Science Fiction Book Review

Solar Lottery

Solar Lottery (1955/2003) Philip K Dick, Gollancz, 6.99, pbk, 188pp, ISBN 0-575-07455-8

This 2003 reprint of Dick's first published novel (1955) in which the Quizmaster, effectively the ruler of the world, is chosen by the random twitchings of a magnetic bottle. Earth is more or less run by five large industrial corporations. When the leader of an obscure cult is chosen the Big Five, not to mention the outgoing Quizmaster, are disturbed to say the least. But the position carries with it the risk of assassination, itself a televised event watched by billions. The Quizmaster is protected by an elite corps of psychics, but they also have their own loyalties. The cult is trying to leave Earth for a planet supposed to be beyond the edge of the solar system. The figure the cult follows some say is already there, though his corpse is supposed to be a part of his own memorial. Will the new Quizmaster survive long enough to ensure the cult's success, or will the excumbent and the Big Five find the perfect assassin to circumvent the protection of the psychics?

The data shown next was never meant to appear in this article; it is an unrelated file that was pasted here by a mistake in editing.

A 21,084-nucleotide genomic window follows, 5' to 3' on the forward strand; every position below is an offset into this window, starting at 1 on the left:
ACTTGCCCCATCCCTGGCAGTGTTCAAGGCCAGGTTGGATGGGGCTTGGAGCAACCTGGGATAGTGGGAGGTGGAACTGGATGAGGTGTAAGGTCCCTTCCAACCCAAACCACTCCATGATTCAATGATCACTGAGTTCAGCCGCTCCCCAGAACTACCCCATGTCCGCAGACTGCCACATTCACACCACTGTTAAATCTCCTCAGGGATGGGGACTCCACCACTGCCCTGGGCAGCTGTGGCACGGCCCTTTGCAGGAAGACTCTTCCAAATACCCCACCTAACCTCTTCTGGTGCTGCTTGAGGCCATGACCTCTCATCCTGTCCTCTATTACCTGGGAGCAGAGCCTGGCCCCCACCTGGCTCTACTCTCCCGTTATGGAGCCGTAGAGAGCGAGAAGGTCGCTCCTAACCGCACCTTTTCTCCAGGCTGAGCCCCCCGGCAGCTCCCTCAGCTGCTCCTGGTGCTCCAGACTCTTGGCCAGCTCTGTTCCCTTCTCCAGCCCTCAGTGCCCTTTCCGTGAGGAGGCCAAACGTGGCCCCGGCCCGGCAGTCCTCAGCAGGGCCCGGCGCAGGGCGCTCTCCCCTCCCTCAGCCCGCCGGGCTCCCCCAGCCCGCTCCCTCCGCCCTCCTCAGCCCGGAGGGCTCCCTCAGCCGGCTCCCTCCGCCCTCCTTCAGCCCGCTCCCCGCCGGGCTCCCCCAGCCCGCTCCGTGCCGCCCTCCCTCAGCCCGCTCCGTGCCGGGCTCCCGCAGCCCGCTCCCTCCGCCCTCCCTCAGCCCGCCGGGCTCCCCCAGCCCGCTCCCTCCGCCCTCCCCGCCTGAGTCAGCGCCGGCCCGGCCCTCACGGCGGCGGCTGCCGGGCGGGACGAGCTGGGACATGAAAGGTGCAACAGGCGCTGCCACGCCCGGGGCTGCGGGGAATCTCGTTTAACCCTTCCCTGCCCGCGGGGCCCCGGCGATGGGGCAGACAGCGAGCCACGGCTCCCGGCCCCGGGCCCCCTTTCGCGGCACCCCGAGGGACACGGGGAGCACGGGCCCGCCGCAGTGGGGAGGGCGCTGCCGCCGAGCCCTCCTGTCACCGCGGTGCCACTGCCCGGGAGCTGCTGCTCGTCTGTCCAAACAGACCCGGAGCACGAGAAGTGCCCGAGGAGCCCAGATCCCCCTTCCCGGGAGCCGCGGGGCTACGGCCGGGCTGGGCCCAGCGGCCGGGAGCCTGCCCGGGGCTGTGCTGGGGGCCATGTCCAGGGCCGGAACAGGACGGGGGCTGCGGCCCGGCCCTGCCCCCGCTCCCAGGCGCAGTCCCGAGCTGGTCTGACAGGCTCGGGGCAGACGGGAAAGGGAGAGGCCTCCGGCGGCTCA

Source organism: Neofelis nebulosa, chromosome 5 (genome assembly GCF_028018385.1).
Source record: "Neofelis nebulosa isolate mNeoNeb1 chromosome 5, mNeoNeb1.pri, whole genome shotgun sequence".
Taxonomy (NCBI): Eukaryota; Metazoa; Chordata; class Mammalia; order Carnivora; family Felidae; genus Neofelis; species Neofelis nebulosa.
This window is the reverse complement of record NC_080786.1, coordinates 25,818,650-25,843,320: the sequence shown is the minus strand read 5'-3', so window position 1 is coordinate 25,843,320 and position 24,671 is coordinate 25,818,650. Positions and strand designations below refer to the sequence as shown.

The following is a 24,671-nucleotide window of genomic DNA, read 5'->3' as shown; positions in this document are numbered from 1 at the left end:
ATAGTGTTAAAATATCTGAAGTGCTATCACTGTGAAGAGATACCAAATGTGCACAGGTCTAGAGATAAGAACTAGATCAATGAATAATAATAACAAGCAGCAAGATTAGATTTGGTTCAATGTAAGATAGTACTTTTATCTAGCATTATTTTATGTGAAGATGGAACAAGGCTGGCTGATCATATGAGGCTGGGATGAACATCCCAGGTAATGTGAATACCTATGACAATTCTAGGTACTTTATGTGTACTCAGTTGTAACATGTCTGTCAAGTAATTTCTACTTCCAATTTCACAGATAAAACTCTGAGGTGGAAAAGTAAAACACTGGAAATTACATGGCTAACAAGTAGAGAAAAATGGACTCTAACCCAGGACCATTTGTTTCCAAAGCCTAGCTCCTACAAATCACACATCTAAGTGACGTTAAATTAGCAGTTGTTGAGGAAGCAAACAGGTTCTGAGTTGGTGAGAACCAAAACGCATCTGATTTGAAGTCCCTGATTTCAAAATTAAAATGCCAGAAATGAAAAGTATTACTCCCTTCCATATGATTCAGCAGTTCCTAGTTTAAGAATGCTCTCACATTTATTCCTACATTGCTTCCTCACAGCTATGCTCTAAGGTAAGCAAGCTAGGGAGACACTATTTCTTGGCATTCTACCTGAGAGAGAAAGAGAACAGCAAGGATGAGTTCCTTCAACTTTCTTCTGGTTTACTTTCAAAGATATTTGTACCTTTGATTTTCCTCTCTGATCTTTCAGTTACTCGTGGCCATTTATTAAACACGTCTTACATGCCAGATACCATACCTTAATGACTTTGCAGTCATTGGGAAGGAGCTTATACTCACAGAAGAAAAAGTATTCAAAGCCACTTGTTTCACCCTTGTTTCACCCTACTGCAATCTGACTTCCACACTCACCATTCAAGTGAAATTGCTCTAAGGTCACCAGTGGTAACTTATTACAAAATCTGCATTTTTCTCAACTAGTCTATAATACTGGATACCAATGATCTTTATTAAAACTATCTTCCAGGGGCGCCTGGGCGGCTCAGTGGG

From the first Dick wrote affecting stories of real people, his SF being governed less by technological change and more by the effects of an alienating (and sometimes false) world on 'small' protagonists. Solar Lottery is less overt than Dick's later work when it comes to exploring the concepts of multiple realities, but the tone and feel of these works is evident even in this first novel. Gollancz has also recently reprinted Dick's 1959 novel Time Out of Joint as volume 55 of their SF Masterworks series (pbk, 220pp, ISBN 0-575-07458-2), by which time his obsession(s) with 'reality' are already fully developed. In this Ragle Gumm, a celebrity for continuously winning a newspaper's competition, begins to suspect that his 'universe' is not all it seems. In fact his precognitive talents are being exploited by a war torn society who have created his reality for him. This novel is just four years after Solar Lottery, it is Dick's seventh novel, and the rapidity of his development is astonishing and one small indicator of why Dick is held in such respect and awe. Both highly recommended.

Tony Chester

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